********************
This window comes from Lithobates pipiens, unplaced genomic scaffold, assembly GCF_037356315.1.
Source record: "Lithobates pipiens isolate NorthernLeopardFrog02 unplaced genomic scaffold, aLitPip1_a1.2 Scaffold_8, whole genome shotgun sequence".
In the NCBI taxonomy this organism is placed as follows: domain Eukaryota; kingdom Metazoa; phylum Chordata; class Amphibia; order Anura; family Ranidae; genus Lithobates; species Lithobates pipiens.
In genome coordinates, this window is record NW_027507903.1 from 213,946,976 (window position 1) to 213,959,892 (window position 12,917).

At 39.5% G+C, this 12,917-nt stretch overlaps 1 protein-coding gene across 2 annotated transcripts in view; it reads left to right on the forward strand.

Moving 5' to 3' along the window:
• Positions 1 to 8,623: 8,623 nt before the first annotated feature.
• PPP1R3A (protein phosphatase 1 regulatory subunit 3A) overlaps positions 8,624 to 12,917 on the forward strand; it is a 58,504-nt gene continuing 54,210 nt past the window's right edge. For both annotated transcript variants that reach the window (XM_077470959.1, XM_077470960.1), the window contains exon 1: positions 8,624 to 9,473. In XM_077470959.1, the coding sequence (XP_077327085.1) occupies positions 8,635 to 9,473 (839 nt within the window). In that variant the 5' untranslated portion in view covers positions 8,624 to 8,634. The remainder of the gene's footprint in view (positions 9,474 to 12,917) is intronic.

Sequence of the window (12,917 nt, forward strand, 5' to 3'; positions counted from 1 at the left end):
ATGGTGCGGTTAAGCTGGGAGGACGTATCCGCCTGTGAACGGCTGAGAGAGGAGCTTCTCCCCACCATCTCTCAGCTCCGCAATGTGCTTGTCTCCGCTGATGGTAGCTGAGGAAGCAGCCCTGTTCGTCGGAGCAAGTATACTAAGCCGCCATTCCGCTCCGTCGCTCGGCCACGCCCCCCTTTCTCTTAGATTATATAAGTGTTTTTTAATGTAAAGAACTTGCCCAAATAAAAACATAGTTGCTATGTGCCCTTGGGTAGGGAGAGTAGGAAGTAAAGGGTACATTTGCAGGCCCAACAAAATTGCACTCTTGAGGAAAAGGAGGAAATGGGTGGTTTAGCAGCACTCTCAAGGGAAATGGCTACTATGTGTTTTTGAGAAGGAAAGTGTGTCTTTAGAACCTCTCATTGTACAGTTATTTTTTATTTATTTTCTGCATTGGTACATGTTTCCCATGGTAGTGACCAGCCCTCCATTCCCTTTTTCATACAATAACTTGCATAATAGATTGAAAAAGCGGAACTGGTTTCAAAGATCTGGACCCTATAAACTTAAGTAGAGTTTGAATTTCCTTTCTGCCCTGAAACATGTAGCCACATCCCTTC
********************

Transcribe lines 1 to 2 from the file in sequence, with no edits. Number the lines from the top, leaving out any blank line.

This window comes from Lithobates pipiens, unplaced genomic scaffold, assembly GCF_037356315.1.
Source record: "Lithobates pipiens isolate NorthernLeopardFrog02 unplaced genomic scaffold, aLitPip1_a1.2 Scaffold_8, whole genome shotgun sequence".